Entangling neutral atoms in optical dipole trapsTrapped neutral atoms are promising candidates for performing quantum computations since they have long decoherence times and can easily be interfaced with light for single-qubit operations and measurements. We propose a method for entangling a pair of indistinguishable neutral atoms stored in separated optical dipole traps. We model this trapping potential in one dimension as a pair of Gaussian wells that can be brought together for atoms to interact. The dynamics of this process depend on the symmetrizations of the atomic subsystems. By choosing the correct interaction time a controlled-phase gate can be designed. Adiabatic separation guarantees that the atoms end up in opposite traps. We provide both adiabatic and time-dependent numerical simulations of the entangling process. Additionally, we consider a novel method for creating entangled qubits via selective excitation of atoms in an optical dipole trap.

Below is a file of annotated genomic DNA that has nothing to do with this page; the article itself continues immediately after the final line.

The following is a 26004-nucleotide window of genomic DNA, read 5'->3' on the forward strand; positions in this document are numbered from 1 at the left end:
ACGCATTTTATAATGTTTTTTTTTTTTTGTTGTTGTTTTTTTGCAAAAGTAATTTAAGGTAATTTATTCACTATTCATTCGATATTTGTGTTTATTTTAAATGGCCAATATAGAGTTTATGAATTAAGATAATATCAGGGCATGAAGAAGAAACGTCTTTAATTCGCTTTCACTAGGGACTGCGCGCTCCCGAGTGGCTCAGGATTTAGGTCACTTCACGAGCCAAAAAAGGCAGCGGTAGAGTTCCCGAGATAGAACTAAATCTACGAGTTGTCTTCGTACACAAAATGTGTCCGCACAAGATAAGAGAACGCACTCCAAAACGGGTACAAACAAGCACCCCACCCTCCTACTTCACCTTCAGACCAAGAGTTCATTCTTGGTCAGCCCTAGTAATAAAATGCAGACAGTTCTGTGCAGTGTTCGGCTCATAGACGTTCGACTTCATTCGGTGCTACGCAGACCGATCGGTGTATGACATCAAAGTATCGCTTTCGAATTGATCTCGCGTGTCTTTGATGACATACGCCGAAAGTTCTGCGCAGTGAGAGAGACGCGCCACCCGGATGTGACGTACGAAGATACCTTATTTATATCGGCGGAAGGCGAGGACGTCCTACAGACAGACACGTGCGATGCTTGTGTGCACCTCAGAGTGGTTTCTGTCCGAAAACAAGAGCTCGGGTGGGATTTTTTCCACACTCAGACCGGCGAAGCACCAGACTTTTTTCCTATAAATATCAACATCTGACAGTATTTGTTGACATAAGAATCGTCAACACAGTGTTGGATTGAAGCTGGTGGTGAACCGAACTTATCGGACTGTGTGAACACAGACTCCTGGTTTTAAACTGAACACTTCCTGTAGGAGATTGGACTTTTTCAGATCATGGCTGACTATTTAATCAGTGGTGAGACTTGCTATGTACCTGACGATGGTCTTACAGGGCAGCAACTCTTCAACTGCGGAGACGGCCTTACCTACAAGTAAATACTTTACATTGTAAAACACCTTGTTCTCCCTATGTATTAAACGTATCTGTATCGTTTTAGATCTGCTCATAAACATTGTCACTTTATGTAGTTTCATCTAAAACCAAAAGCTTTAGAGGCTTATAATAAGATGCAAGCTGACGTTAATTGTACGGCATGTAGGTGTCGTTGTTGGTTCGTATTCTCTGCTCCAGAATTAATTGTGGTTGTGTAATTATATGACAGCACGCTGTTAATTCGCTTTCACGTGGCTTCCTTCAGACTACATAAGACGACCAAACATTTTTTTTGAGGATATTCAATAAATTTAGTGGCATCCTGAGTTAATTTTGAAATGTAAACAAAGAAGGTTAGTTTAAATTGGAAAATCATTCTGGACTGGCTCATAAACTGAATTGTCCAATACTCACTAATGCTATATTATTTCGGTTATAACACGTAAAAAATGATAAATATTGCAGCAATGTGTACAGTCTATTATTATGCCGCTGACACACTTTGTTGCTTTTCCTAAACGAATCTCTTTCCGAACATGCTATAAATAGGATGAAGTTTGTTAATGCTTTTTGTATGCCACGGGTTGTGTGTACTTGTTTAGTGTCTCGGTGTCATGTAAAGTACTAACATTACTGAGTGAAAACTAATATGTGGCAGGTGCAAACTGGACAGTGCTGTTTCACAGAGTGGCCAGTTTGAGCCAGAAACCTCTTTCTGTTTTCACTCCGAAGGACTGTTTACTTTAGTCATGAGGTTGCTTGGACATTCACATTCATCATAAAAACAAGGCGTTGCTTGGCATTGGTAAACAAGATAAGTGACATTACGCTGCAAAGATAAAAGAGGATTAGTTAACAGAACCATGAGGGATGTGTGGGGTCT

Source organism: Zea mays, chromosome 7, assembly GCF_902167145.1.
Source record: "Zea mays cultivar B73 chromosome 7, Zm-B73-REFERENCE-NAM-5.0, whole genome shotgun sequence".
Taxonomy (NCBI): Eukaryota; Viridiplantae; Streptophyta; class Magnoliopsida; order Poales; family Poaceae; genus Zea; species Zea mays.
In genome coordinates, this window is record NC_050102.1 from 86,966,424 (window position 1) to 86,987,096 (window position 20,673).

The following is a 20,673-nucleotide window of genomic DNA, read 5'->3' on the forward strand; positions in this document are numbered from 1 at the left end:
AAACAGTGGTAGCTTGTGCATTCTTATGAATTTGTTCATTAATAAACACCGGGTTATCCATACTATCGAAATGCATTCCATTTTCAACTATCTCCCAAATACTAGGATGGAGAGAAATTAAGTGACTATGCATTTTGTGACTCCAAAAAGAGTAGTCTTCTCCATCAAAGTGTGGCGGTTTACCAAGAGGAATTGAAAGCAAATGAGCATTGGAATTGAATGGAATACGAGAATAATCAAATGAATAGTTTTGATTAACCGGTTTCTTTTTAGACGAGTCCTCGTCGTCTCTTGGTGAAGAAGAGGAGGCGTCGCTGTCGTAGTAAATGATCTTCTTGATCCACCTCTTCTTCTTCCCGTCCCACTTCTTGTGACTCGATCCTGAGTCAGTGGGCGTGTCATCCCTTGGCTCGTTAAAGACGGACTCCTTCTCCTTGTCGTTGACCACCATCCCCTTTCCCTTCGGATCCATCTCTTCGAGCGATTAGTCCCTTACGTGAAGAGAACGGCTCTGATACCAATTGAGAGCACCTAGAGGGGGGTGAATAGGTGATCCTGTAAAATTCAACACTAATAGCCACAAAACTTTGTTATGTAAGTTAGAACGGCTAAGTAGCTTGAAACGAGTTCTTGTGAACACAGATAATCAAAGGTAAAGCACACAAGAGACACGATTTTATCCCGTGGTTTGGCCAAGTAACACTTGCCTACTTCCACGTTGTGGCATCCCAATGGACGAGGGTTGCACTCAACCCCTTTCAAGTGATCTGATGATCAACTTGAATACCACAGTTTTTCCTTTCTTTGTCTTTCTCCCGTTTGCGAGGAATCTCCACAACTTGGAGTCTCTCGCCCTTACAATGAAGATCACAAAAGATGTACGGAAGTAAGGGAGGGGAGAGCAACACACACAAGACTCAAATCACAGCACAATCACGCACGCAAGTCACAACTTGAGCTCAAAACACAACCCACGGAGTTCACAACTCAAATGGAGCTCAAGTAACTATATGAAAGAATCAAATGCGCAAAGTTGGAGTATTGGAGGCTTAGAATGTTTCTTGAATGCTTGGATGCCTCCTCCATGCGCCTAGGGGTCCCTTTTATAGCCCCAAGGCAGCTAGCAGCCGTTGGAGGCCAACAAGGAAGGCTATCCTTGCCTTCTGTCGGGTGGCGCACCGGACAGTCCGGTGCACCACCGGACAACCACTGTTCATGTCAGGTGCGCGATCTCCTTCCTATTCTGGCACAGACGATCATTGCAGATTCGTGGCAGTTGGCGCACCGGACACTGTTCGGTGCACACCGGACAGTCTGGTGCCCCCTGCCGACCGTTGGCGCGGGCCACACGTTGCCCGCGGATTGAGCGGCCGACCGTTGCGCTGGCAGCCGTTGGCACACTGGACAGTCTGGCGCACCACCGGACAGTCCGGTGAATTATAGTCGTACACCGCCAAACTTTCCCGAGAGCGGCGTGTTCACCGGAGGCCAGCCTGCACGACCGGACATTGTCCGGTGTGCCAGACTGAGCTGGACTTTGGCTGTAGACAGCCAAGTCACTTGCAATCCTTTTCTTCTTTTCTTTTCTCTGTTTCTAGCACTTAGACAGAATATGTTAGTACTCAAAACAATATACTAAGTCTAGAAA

University of Calgary | Presentation | 2007-06-02 | N. Babcock, R. Stock, B. C. Sanders, G. M. Raizen |

Refractive index of driven dense atomic gasesThe optical properties of an atomic gas, including
the dramatic reduction of the group velocity
of light associated with electromagnetically induced
transparency (EIT), usually grow with the density
of atoms in the medium. However, in high density
atomic gases, the resonant dipole-dipole interaction
(DDI) generates atomic correlations. These correlations
could significantly modify both linear and nonlinear
optical properties of the medium [1, 2, 3], which
may be beneficial for quantum information processing.